Save Lives #SlowDown: Take the pledge!

Courier Correspondent
Thursday, May 18th, 2017

Danish Ambassador to Bangladesh Mikael H Winther addressing the rally in city


We We all agree that we want to arrive safely at our destination. We make our roads safer for our children, families and friends by slowing down.


Research shows that a 5 percent cut in average speed can result in a 30 percent reduction in the number of fatal road traffic crashes. Road traffic crashes will fall and we will be able save many lives when the world commits to #SlowDown and implements evidence based solutions.


Speed management campaigns serve many functions. They not only help people learn about the dangers of speeding, but also about the penalties they may face if they break speed limit laws.


Signs, road markings and global positioning systems in vehicles help people know the appropriate speed limits set for any given road. Such campaigns offer practical reasons to #SlowDown.


Dignitaries from around the world including the Director-General of the World Health Organization, Dr Margaret Chan released video statements to mark the opening of the 4th United Nations Global Road Safety Week that took place from May 8-14.


The week was observed along the theme of ‘speed management’ this year. The key message orientates around the slogan:


Save Lives: #SlowDown.


“We are here to talk about speed; speed is at the core of the road traffic injury problem. 1 in 3 road traffic deaths occur because someone has been driving too fast,” said Dr Margaret Chan, Director-General of the World Health Organization.


The week  focused on speed and what can be done to address this key risk factor for road traffic deaths and injuries. Speed contributes to around one-third of all fatal road traffic crashes in high-income countries, and up to half in low- and middle-income countries.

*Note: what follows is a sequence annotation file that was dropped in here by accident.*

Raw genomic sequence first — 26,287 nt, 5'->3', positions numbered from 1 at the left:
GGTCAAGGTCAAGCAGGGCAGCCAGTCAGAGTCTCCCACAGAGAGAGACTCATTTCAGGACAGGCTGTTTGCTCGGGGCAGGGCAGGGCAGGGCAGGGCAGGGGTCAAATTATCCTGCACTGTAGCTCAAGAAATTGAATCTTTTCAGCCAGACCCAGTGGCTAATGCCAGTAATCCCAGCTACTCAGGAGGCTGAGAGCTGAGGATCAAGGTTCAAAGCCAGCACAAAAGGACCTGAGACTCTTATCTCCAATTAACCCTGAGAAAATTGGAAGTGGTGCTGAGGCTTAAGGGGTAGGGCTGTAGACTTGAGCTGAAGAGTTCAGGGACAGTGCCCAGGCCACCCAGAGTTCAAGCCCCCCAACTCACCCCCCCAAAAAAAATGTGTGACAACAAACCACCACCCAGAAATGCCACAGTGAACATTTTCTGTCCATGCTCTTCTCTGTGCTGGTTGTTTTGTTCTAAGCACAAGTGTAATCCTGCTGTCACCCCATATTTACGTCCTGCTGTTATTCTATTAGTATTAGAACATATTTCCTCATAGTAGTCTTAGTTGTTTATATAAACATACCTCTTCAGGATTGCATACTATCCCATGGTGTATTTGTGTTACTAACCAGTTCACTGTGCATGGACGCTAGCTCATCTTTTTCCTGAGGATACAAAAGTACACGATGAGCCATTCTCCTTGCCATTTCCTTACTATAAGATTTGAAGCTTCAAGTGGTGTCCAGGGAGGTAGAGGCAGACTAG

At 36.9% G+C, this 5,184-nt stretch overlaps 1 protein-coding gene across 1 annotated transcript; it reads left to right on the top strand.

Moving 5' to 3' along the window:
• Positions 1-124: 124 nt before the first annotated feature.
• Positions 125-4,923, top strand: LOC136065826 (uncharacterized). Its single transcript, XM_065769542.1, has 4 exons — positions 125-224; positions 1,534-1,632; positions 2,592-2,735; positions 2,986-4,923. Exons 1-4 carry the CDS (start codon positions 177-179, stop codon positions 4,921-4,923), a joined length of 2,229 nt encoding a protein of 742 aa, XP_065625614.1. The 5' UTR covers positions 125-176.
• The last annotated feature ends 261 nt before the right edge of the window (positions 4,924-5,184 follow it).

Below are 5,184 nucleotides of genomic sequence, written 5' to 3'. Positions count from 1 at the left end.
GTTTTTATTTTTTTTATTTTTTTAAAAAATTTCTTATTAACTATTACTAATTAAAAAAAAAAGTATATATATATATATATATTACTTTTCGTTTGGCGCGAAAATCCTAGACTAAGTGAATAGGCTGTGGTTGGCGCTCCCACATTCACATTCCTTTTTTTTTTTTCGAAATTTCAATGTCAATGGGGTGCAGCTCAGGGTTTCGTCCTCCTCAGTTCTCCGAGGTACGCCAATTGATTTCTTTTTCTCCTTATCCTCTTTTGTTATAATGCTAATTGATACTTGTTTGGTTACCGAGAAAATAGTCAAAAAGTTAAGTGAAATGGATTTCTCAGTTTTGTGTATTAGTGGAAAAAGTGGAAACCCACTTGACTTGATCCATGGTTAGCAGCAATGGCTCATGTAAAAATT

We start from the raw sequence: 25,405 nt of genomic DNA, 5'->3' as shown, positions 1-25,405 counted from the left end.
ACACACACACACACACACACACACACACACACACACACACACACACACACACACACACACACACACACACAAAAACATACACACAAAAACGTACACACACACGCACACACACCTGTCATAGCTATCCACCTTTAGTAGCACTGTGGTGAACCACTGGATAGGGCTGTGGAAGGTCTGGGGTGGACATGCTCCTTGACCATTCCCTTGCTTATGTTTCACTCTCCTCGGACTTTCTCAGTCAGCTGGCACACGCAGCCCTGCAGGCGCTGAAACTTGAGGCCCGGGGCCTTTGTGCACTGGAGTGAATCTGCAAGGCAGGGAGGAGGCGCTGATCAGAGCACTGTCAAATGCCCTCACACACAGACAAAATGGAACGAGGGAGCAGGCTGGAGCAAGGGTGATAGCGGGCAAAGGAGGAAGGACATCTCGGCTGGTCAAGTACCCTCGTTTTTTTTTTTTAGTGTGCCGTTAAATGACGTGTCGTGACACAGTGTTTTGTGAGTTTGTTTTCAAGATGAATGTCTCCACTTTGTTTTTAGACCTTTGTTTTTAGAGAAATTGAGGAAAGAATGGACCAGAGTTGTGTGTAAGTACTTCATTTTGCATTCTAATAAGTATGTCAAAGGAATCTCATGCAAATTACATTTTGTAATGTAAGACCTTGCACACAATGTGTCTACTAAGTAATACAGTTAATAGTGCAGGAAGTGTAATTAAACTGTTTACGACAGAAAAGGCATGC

Countries successfully reducing road traffic deaths have done so by prioritising safety when managing speed.


Danish Ambassador to Bangladesh Mikael Hemniti Winther, on May 13, participated in a motorbike rally in the city to promote road safety awareness in the city.


The Ambassador, accompanied by his wife Ratanawadee Winther, drove a bike through the city leading a rally of over a hundred motorbikers who carried safety messages for public awareness. Winther is the chairperson of AIP Foundation Thailand, an international NGO which works for promoting road safety.


The rally was arranged by Brac to observe the UN Global Road Safety Week. Later the ambassador attended a ceremony at Mohakhali Bus Stand where drivers pledged to keep to a speed limit of 30km per hour within city and residential areas.


In September 2015, 193 world leaders agreed to 17 Global Goals for Sustainable Development. If these Goals are completed, it would mean an end to extreme poverty, inequality and climate change by 2030. A specific stand-alone target (3.6) within the Health Goal, is to reduce road traffic fatalities: “By 2020, halve the number of global deaths and injuries from road traffic accidents.”


Our governments have set a very ambitious target to save lives. The road safety target within the Global Goals is only going to work if we fight for it. So, slowing down starts with you. Let us pledge to #SlowDown and save lives.


Reported by AKM Moinuddin

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